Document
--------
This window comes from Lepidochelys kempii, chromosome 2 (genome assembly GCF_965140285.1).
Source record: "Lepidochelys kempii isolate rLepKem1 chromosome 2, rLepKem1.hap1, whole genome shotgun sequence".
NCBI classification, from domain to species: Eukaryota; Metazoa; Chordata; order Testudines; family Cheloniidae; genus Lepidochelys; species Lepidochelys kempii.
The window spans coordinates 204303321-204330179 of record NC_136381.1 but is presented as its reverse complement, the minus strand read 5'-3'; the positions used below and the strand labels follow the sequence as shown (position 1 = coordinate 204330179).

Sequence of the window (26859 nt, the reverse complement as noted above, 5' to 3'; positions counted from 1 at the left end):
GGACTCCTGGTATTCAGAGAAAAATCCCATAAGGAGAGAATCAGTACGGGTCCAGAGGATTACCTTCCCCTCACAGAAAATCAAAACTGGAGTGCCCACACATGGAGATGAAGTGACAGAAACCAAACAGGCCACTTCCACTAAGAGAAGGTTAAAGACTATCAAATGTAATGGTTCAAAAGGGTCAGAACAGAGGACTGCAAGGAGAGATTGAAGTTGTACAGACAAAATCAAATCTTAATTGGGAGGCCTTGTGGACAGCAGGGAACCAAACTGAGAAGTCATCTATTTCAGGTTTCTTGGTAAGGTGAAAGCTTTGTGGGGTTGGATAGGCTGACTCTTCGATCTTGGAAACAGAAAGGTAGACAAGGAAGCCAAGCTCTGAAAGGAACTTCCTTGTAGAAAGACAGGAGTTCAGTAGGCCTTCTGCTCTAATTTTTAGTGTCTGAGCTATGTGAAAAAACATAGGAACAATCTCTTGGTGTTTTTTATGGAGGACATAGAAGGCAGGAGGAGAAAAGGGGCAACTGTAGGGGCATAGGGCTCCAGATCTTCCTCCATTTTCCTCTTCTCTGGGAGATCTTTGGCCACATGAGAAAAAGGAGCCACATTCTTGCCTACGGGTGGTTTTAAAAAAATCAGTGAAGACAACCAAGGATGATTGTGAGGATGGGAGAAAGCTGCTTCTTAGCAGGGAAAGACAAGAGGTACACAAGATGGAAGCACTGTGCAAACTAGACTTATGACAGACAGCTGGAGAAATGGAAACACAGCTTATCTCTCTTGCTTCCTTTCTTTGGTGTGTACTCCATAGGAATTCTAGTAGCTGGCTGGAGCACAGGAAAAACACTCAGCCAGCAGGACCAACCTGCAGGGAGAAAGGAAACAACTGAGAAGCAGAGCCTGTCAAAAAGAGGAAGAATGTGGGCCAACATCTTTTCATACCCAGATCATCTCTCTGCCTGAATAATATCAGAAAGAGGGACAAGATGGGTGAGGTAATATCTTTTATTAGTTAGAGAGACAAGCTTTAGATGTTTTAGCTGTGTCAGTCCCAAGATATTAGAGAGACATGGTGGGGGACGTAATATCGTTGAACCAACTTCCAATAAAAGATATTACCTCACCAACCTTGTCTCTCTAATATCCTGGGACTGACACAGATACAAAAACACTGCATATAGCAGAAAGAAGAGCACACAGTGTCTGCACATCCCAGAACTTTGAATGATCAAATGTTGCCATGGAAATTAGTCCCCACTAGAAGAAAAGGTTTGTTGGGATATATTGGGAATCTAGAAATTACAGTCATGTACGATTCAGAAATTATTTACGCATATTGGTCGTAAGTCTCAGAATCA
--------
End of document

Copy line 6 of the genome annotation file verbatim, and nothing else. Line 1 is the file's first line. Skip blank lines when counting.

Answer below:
GGACTCCTGGTATTCAGAGAAAAATCCCATAAGGAGAGAATCAGTACGGGTCCAGAGGATTACCTTCCCCTCACAGAAAATCAAAACTGGAGTGCCCACACATGGAGATGAAGTGACAGAAACCAAACAGGCCACTTCCACTAAGAGAAGGTTAAAGACTATCAAATGTAATGGTTCAAAAGGGTCAGAACAGAGGACTGCAAGGAGAGATTGAAGTTGTACAGACAAAATCAAATCTTAATTGGGAGGCCTTGTGGACAGCAGGGAACCAAACTGAGAAGTCATCTATTTCAGGTTTCTTGGTAAGGTGAAAGCTTTGTGGGGTTGGATAGGCTGACTCTTCGATCTTGGAAACAGAAAGGTAGACAAGGAAGCCAAGCTCTGAAAGGAACTTCCTTGTAGAAAGACAGGAGTTCAGTAGGCCTTCTGCTCTAATTTTTAGTGTCTGAGCTATGTGAAAAAACATAGGAACAATCTCTTGGTGTTTTTTATGGAGGACATAGAAGGCAGGAGGAGAAAAGGGGCAACTGTAGGGGCATAGGGCTCCAGATCTTCCTCCATTTTCCTCTTCTCTGGGAGATCTTTGGCCACATGAGAAAAAGGAGCCACATTCTTGCCTACGGGTGGTTTTAAAAAAATCAGTGAAGACAACCAAGGATGATTGTGAGGATGGGAGAAAGCTGCTTCTTAGCAGGGAAAGACAAGAGGTACACAAGATGGAAGCACTGTGCAAACTAGACTTATGACAGACAGCTGGAGAAATGGAAACACAGCTTATCTCTCTTGCTTCCTTTCTTTGGTGTGTACTCCATAGGAATTCTAGTAGCTGGCTGGAGCACAGGAAAAACACTCAGCCAGCAGGACCAACCTGCAGGGAGAAAGGAAACAACTGAGAAGCAGAGCCTGTCAAAAAGAGGAAGAATGTGGGCCAACATCTTTTCATACCCAGATCATCTCTCTGCCTGAATAATATCAGAAAGAGGGACAAGATGGGTGAGGTAATATCTTTTATTAGTTAGAGAGACAAGCTTTAGATGTTTTAGCTGTGTCAGTCCCAAGATATTAGAGAGACATGGTGGGGGACGTAATATCGTTGAACCAACTTCCAATAAAAGATATTACCTCACCAACCTTGTCTCTCTAATATCCTGGGACTGACACAGATACAAAAACACTGCATATAGCAGAAAGAAGAGCACACAGTGTCTGCACATCCCAGAACTTTGAATGATCAAATGTTGCCATGGAAATTAGTCCCCACTAGAAGAAAAGGTTTGTTGGGATATATTGGGAATCTAGAAATTACAGTCATGTACGATTCAGAAATTATTTACGCATATTGGTCGTAAGTCTCAGAATCA